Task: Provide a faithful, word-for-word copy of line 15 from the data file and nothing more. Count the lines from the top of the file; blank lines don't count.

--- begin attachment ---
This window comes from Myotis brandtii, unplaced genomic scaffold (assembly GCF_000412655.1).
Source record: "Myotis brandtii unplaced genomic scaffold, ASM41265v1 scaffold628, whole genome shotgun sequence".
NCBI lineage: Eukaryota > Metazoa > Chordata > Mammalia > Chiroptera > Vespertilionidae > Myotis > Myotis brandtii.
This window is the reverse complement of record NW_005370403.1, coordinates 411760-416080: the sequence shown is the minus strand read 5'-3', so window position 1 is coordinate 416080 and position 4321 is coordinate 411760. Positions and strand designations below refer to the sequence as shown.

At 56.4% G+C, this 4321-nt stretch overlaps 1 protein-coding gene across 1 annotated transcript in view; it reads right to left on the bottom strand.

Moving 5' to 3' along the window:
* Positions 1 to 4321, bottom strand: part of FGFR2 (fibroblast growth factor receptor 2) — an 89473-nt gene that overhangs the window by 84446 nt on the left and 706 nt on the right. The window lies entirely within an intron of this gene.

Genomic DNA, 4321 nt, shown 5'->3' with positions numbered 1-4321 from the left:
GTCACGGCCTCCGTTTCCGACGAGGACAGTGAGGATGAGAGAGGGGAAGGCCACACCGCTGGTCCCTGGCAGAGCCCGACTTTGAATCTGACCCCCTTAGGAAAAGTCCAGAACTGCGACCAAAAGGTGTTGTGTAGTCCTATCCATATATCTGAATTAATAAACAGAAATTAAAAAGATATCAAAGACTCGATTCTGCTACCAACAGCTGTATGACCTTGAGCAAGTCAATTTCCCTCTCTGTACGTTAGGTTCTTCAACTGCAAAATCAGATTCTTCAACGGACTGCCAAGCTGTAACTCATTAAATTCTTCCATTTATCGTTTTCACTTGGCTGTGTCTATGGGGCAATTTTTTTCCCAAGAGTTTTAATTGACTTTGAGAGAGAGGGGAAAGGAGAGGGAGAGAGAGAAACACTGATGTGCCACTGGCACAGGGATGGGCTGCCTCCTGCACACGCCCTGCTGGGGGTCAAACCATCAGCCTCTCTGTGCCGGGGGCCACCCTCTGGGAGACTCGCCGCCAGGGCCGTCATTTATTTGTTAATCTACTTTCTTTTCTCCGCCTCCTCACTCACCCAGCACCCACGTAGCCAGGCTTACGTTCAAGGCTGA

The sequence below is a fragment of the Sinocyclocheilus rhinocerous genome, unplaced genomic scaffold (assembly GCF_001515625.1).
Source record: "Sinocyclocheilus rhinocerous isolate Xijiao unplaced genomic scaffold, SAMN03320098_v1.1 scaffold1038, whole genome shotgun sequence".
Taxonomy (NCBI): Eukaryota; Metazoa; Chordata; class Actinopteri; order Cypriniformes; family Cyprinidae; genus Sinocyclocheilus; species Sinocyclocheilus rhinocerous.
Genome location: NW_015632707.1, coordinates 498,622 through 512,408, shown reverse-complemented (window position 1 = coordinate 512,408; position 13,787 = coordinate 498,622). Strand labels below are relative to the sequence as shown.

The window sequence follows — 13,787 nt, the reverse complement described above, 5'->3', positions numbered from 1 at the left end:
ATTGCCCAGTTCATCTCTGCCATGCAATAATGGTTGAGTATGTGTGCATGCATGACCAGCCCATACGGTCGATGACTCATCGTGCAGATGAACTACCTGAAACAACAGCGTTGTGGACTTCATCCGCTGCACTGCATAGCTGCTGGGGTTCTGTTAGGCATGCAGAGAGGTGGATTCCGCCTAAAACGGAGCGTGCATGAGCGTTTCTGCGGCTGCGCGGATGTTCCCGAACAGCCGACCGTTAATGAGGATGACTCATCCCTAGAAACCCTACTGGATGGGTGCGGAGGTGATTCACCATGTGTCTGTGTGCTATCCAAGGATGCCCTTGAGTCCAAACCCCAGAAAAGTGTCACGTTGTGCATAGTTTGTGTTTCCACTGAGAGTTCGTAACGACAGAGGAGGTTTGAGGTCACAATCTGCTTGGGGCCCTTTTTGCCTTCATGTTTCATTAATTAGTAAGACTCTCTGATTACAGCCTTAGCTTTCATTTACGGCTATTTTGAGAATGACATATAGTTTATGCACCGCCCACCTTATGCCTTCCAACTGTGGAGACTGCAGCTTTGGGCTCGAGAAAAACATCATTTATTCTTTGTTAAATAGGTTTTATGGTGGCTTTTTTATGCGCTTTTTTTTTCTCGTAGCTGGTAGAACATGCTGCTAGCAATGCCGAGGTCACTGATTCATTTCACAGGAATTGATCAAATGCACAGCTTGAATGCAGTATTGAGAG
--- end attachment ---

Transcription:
ATTGCCCAGTTCATCTCTGCCATGCAATAATGGTTGAGTATGTGTGCATGCATGACCAGCCCATACGGTCGATGACTCATCGTGCAGATGAACTACCTGAAACAACAGCGTTGTGGACTTCATCCGCTGCACTGCATAGCTGCTGGGGTTCTGTTAGGCATGCAGAGAGGTGGATTCCGCCTAAAACGGAGCGTGCATGAGCGTTTCTGCGGCTGCGCGGATGTTCCCGAACAGCCGACCGTTAATGAGGATGACTCATCCCTAGAAACCCTACTGGATGGGTGCGGAGGTGATTCACCATGTGTCTGTGTGCTATCCAAGGATGCCCTTGAGTCCAAACCCCAGAAAAGTGTCACGTTGTGCATAGTTTGTGTTTCCACTGAGAGTTCGTAACGACAGAGGAGGTTTGAGGTCACAATCTGCTTGGGGCCCTTTTTGCCTTCATGTTTCATTAATTAGTAAGACTCTCTGATTACAGCCTTAGCTTTCATTTACGGCTATTTTGAGAATGACATATAGTTTATGCACCGCCCACCTTATGCCTTCCAACTGTGGAGACTGCAGCTTTGGGCTCGAGAAAAACATCATTTATTCTTTGTTAAATAGGTTTTATGGTGGCTTTTTTATGCGCTTTTTTTTTCTCGTAGCTGGTAGAACATGCTGCTAGCAATGCCGAGGTCACTGATTCATTTCACAGGAATTGATCAAATGCACAGCTTGAATGCAGTATTGAGAG